This activity encourages students to start thinking about what matters the most to them. They then speculate on how the notion of personal values might be connected with the Ethics in Business course. Make a list of things that are important to you. Consider: Possession and other tangible items, people, ideas, beliefs, experiences, etc.
Ethics in Business: Assumptions & Prerequisites No prerequisite courses are necessary for students. Students have some basic computer skills (ability to keyboard, use word processing programs, do simple Internet research). Students have some basic understanding of business.
“ Ethics was a course in which students had the chance to speak their mind about what they thought about the work environment. This course taught me how to act and maintain ethical thinking at work. We had debates, and in these debates we all had different opinions. Some people might think, “Those kids are in high school they just follow the crowd everyone thinks the same. Well, we all had voices in this class. There was a way for my classmates to acknowledge my perspective and now I know that I can make a difference in my Latino community by taking a chance to make a change. I have nothing to lose and everything to gain.” -Marianna Ramirez, Class of 2010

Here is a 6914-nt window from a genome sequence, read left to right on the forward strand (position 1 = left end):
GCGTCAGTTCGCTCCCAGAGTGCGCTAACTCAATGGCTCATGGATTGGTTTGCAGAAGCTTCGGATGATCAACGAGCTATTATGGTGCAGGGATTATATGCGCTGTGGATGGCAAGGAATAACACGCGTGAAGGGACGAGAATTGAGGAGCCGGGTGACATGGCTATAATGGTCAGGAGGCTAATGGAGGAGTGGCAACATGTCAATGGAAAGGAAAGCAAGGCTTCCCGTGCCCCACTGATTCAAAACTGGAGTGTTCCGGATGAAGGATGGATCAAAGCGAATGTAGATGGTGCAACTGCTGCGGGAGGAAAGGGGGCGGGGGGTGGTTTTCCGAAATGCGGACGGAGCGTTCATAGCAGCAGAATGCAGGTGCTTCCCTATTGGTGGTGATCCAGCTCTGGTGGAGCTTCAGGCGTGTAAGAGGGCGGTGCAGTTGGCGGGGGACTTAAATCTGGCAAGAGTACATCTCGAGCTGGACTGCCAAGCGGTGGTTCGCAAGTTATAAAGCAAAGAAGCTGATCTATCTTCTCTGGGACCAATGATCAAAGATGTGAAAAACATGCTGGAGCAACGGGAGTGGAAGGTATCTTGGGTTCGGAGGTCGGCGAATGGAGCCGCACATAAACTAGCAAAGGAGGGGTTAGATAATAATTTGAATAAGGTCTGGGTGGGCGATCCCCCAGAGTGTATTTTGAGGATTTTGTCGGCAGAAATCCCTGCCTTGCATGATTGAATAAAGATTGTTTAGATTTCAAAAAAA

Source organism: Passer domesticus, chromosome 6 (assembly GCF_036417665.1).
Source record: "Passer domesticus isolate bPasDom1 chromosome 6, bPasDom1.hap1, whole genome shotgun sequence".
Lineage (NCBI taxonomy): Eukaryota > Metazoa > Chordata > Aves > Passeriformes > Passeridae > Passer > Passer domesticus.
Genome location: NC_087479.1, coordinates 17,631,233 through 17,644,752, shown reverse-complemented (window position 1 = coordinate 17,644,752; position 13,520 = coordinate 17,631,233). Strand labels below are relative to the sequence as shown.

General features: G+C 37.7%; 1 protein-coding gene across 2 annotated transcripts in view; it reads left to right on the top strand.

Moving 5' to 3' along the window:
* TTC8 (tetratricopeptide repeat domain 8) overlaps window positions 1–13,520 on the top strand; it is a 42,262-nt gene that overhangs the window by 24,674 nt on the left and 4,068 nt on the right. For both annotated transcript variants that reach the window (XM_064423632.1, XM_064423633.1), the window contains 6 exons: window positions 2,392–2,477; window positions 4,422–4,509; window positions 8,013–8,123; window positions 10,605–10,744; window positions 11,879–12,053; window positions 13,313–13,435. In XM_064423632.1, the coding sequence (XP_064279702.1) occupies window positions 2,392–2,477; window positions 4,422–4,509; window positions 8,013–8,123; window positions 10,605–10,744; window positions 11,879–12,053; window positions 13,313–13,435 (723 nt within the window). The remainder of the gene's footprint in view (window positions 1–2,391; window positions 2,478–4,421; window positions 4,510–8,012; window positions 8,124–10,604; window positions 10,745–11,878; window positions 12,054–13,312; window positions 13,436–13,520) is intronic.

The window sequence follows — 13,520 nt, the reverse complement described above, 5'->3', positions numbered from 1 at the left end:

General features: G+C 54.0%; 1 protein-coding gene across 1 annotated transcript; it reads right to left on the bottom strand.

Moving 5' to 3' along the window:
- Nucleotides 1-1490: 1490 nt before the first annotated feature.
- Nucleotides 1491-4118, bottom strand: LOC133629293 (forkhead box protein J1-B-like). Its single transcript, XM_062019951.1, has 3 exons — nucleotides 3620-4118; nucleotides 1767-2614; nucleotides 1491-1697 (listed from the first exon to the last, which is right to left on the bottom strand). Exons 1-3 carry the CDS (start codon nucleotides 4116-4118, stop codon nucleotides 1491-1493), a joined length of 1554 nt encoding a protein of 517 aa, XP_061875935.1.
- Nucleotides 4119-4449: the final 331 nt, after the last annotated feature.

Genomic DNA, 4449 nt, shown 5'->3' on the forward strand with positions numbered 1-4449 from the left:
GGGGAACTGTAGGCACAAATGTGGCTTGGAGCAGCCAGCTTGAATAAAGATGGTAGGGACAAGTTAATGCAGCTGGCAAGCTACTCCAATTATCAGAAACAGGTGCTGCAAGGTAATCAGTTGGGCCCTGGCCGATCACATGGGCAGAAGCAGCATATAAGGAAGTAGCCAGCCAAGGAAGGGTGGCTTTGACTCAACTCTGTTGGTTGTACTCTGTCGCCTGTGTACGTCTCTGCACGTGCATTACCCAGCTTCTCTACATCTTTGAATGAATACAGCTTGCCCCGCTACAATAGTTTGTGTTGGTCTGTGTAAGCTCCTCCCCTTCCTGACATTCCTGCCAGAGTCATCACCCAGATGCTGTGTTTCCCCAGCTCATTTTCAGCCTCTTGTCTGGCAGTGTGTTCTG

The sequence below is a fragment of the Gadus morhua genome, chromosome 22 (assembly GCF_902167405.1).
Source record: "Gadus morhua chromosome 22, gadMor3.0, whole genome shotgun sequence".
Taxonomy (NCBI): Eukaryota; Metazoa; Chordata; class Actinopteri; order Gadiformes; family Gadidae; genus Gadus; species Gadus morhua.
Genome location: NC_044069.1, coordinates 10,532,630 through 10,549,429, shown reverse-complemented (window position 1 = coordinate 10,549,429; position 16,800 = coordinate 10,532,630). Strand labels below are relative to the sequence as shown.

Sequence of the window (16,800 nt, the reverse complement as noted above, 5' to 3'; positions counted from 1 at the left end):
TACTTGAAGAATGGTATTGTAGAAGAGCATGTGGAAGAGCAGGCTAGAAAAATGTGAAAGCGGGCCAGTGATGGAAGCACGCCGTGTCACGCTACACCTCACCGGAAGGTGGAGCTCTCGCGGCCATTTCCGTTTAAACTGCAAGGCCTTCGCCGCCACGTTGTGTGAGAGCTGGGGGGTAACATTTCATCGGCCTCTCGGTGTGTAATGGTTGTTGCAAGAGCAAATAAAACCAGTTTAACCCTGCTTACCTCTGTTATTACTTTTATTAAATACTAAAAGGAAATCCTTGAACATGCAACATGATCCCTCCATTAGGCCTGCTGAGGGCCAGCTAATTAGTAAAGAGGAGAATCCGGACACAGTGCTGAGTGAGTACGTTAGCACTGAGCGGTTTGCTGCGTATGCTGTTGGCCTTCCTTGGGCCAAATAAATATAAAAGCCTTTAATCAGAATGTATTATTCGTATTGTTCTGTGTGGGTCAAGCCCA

Ethics in Business: Student Learning Artifacts Lesson 10: Ethics in Finance and Accounting
Your company’s questionable ethics shouldn’t stop you from getting ahead in your career as long as you make a positive contribution to society in other ways, such as charitable donations or volunteer work.
Even if you are told to do something that goes against your better judgment, as long as you are not being asked to break the law, you should just keep quiet at work.
Support from Curriculum Leaders Here to help – both with content and pedagogy. Ready to hear your ideas about how to revise and improve the course. Contact information is always available on the Course Overview page of the NAF Curriculum Library. [email_address]